The value of Q i n the above e x p r e s s i o n is approximately 0. 97 f o r t e s t s con-


ducted in p u r e hydrogen o r in hydrogen-methane m i x t u r e s , and i s approxi-
m a t e l y equal to 1 . 7 f o r a wide v a r i e t y of g a s compositions containing s t e a m
and hydrogen. T h i s p a r a m e t e r w i l l be d i s c u s s e d i n g r e a t e r d e t a i l i n a l a t e r
section on the l o w - r a t e gasification s t a g e . It i s of i n t e r e s t h e r e , however,
that f o r the c a s e w h e r e cy = 0.97, then M(X ) E
R - - ln(1 - XR )'
In F i g u r e 3 , a plot of the function, M(XR), v e r s u s hydrogen p a r t i a l p r e s s u r e ,
P f o r a number of t e s t s conducted on the t h e r m o b a l a n c e with a i r - p r e t r e a t e d
H2 '
Ireland m i n e coal c h a r , shows t h e good a g r e e m e n t between t h e s e data and t h e
c o r r e l a t i o n f o r m given i n Equation 6. Equation 6 a l s o a p p e a r s to be r e a s o n -
ably applicable to the gasification of s o m e coals, a s w e l l a s to coal c h a r s .

237
07
TEMPERATURE RANGEF: GAS
0 1550- 1600
06 A 1700

-a 0 1750
v 1600
X
0 1600- 1650
? 05
z
0
I-
V
3
(L
04

z
0
4
I-
03

00
' > IO 20 30
HYDROGEN PARTIAL PRESSURE,atm
40 50 60 70

A-112- 1006

F i g u r e 3 . CORRELATION O F BASE CARBON CONVERSION FOR


GASIFICATION O F AIR-PRETREATED IRELAND MLTE
COAL CHAR I N T H E RAPID-RATE METHANE FORMATION STAGE

Data obtained by Birch, &, f o r the hydrogenation vf Brown coal i n a


fluid bed and by Hiteshue, e t a l . , lo f o r t h e hydrogenation of a hvAL FittsburgkA
c o a l i n a fixed bed a r e given in F i g u r e s 4 and 5 . Details of the p r o c e d u r e s
used in treating the data f r o m t h e s e t w o investigations have beer, previoczly
described." It i s of practical i n t e r e s t that r e i a t i v e l y s m a l l variations in
values of f R & r e exhibited by the different m a t e r i a l s considered. Simiizr
s m a l l d e g r e e s of variation have ale0 been noted f o r s e v e r a l other bituminous
c o a l c h a r s tested a t IGT using t h e thermobalance.

T h e gasification of b a s e c a r b o n in the r a p i d - r a t e methane formation stage


is apparently only dependent on hydrogen p a r t i a l p r e s s u r e and i s not d e -
pendent on t h e p a r t i a l p r e s s u r e s of other gaseous s p e c i e s normally p r e s e n t
in gasifying a t m o s p h e r e s . This is partly indicated in F i g u r e 3 f o r t e s t s

238
0 10 20 30 40
HYDROGEN PRESSURE, atm
A-112-1005

F i g u r e 4. CORRELATION O F BASE CARBON CONVERSION FOR


GASIFICATION O F BROWN COAL IN A FLUID BED I.N T H E
\
RAPID-RATE METHANE FORMATION STAGE'

a
X

/
Y

2 0.8

2-
0
I-
U 0.6
Z
3
LL I A A S L O P E = 0.0105 atm-'

0 1470
A 2190

0 20 40 60 80 100
HYDROGEN PRESSURE, otm-l
1-112-1008

F i g u r e 5. CORRELATION O F BASE CARBON CONVERSION FOR


GASIFICATION O F hvAb PITTSBURGH COAL IN A FIXED BED
IN THE RAPID-RATE METHANE FORMATION STAGE'O
239
conducted with hydrogen-methane and hydrogen-steam m i x t u r e s , and h a s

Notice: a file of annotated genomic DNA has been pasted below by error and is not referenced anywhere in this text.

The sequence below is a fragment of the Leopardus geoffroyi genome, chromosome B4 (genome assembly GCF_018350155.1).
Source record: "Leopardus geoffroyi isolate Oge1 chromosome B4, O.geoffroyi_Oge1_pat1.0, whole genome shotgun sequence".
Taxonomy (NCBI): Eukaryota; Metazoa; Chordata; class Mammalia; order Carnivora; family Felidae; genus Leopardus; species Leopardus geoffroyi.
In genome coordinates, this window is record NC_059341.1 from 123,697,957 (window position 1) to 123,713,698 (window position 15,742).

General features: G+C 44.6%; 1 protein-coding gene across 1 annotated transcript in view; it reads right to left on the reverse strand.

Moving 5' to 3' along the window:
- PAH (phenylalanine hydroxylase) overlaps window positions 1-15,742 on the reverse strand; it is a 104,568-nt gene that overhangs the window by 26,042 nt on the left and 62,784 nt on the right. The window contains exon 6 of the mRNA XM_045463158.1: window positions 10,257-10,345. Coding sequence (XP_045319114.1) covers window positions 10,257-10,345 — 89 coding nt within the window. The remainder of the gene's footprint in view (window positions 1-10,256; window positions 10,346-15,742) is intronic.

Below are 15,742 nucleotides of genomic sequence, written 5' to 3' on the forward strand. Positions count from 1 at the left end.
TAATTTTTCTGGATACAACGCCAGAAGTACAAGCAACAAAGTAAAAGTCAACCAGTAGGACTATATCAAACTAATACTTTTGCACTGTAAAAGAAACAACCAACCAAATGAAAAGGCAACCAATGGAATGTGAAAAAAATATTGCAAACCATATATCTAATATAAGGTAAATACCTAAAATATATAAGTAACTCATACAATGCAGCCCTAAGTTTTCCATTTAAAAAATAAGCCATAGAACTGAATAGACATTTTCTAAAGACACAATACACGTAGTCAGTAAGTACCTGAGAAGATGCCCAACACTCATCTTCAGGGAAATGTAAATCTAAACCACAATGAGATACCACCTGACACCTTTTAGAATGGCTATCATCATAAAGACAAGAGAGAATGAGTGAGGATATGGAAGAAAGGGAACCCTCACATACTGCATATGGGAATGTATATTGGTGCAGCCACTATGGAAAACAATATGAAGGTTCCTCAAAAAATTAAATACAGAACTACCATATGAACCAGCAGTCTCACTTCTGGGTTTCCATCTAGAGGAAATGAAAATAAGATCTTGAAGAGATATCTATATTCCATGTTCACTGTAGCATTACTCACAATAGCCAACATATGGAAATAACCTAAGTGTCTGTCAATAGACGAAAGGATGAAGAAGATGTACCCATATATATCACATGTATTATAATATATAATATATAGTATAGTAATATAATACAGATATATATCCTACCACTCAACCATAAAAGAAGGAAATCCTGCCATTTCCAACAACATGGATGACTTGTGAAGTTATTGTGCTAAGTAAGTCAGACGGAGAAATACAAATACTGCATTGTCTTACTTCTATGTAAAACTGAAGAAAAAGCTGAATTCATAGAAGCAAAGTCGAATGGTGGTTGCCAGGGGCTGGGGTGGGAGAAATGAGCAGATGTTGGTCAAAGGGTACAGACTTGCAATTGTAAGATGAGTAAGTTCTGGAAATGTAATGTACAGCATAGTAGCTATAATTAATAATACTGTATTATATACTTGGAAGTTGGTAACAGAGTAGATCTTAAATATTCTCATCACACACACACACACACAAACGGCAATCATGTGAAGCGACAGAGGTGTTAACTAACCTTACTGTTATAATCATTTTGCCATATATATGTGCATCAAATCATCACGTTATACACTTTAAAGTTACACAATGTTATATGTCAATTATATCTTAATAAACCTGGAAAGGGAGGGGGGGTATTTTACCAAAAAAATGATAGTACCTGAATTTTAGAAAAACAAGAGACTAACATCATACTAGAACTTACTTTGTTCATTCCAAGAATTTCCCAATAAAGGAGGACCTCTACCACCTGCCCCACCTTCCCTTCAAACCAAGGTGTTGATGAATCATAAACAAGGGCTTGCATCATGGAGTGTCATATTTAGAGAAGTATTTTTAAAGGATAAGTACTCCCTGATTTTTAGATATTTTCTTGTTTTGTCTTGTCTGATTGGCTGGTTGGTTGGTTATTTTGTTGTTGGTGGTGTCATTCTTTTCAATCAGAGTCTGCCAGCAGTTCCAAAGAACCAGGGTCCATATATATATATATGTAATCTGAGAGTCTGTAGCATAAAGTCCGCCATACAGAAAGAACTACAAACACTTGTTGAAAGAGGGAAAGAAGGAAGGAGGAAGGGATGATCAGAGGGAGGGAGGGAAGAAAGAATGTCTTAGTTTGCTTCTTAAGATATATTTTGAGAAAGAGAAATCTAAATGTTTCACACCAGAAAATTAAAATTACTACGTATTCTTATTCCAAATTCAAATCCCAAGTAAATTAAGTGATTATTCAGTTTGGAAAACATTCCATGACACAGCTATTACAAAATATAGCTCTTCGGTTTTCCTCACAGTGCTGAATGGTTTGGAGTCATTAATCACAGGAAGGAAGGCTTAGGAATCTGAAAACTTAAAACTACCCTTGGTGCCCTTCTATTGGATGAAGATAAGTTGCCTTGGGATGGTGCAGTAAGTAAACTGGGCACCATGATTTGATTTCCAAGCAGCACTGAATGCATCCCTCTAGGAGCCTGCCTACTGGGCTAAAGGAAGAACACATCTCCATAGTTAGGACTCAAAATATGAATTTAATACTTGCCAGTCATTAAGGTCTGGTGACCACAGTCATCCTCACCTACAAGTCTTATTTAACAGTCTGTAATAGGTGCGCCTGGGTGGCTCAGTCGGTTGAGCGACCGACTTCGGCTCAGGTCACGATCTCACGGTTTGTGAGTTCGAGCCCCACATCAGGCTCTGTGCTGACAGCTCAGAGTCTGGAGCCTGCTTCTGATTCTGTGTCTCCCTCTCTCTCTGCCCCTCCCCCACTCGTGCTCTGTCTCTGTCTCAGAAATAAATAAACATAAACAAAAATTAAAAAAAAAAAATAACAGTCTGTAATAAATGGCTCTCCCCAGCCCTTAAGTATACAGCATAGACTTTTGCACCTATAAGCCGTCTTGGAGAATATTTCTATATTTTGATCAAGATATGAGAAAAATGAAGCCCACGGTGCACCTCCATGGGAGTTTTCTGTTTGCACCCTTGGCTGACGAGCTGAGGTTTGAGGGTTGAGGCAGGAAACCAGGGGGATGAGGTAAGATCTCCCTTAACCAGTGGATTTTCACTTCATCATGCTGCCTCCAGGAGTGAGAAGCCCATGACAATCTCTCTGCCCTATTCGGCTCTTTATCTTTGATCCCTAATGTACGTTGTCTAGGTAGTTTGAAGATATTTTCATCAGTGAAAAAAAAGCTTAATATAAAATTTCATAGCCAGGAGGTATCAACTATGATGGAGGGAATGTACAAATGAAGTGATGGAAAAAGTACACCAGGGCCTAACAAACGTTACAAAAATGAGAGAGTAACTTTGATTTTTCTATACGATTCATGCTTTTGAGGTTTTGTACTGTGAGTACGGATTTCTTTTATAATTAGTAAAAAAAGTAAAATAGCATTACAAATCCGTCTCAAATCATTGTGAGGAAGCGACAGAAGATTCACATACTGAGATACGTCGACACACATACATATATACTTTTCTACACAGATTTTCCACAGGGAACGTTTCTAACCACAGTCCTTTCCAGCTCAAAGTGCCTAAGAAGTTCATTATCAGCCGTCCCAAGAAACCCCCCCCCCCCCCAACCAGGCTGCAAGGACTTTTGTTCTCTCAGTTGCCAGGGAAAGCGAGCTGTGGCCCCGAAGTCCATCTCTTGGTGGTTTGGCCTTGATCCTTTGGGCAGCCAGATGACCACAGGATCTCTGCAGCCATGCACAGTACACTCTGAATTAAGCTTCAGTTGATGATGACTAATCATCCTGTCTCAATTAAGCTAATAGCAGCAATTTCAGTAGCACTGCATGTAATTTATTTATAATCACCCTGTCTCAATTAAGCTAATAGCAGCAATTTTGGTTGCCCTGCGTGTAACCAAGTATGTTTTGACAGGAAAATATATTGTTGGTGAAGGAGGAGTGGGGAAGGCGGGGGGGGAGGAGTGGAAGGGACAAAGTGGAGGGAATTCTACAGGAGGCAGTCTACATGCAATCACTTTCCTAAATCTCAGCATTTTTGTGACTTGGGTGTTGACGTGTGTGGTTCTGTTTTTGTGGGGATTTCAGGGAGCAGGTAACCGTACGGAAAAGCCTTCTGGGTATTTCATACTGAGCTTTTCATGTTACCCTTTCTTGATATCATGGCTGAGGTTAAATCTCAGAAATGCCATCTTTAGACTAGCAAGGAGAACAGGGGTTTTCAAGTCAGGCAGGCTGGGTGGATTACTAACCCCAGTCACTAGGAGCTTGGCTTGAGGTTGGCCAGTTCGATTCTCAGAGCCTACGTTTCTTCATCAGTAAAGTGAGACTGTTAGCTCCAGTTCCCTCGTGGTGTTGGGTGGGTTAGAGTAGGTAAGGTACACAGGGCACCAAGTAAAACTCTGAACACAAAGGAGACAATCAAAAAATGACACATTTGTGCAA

a l s o been o b s e r v e d with s y n t h e s i s - g a s m i x t u r e s . In a s y s t e m containing
no hydrogen, n o evAution of b a s e c a r b o n o c c u r s except through gasification
i n the l o w - r a t e gasification stage. In F i g u r e 6, t h i s effect is i l l u s t r a t e d f o r
t e s t s conducted with p u r e s t e a m . After the first few m i n u t e s , t h e r e is no
difference in the weight-loss t r a c e s f o r a s a m p l e of a i r - p r e t r e a t e d coal c h a r
initially l o w e r e d into a s t e a m a t m o s p h e r e , and one which w a s devolatilized
i n nitrogen p r i o r t o being exposed to the s t e a m a t m o s p h e r e . T h i s behavior
c a n b e c o m p a r e d t o r e s u l t s shown i n F i g u r e 2 f o r similar t e s t s conducted i n
hydrogen.

0.8I

::
- 0.7
.- -
In
0

0
al 0.6 -
L
al

m
\
m 0.5 -
NITROGEN-PRE-
z TREATED COAL
0
,=
V
0.4 - CHAR, H20 AT

U
U
LL

cn COAL CHAR, N, AT 500 psig


cn
sc
I TEMPERATURE = 1700OF
c3
W
3 0.1 -

0 I 2 3
TIME,
4
min
5 6 7 8
i
A-112-IOZ2

F i g u r e 6. WEIGHT-LOSS CURVES OBTAINED IN HIGH-PRESSURE


THERMOBALANCE FOR GASIFICATION O F AIR-PRETREATED
IRELAND MINE COAL CHAR IN STEAM AND IN NITROGEN

240
Although the effects of p r e t r e a t m e n t t e m p e r a t u r e on reactivity in the
r a p i d - r a t e methane formation stage have not been systematically studied i n
this investigation, s o m e indication is apparent f r o m the r e s u l t s given i n
F i g u r e 7. It shows total weight l o s s e s f o r m a t e r i a l s subjected to different
p r e t r e a t m e n t s i n nitrogen obtained a f t e r gasification of air - p r e t r e a t e d coal
char in hydrogen f o r 1 hour. Below 1000"F, no effect of the nitrogen p r e -
t r e a t m e n t is apparent on subsequent weight l o s s i n hydrogen. Above t h i s
t e m p e r a t u r e , however, the total weight l o s s f o r m a t e r i a l s initially exposed
to nitrogen tends to d e c r e a s e with increasing t e m p e r a t u r e , and above
approximately 1500 "F, no r a p i d - r a t e methane formation o c c u r s with these
materials.

The c o r r e l a t i o n d e s c r i b e d by Equation 6 w a s developed based on data ob-


tained f r o m thermobalance t e s t s conducted above 1500 "F, w h e r e coal c h a r
samples w e r e submitted to r a t h e r specific heat-up rates c h a r a c t e r i s t i c of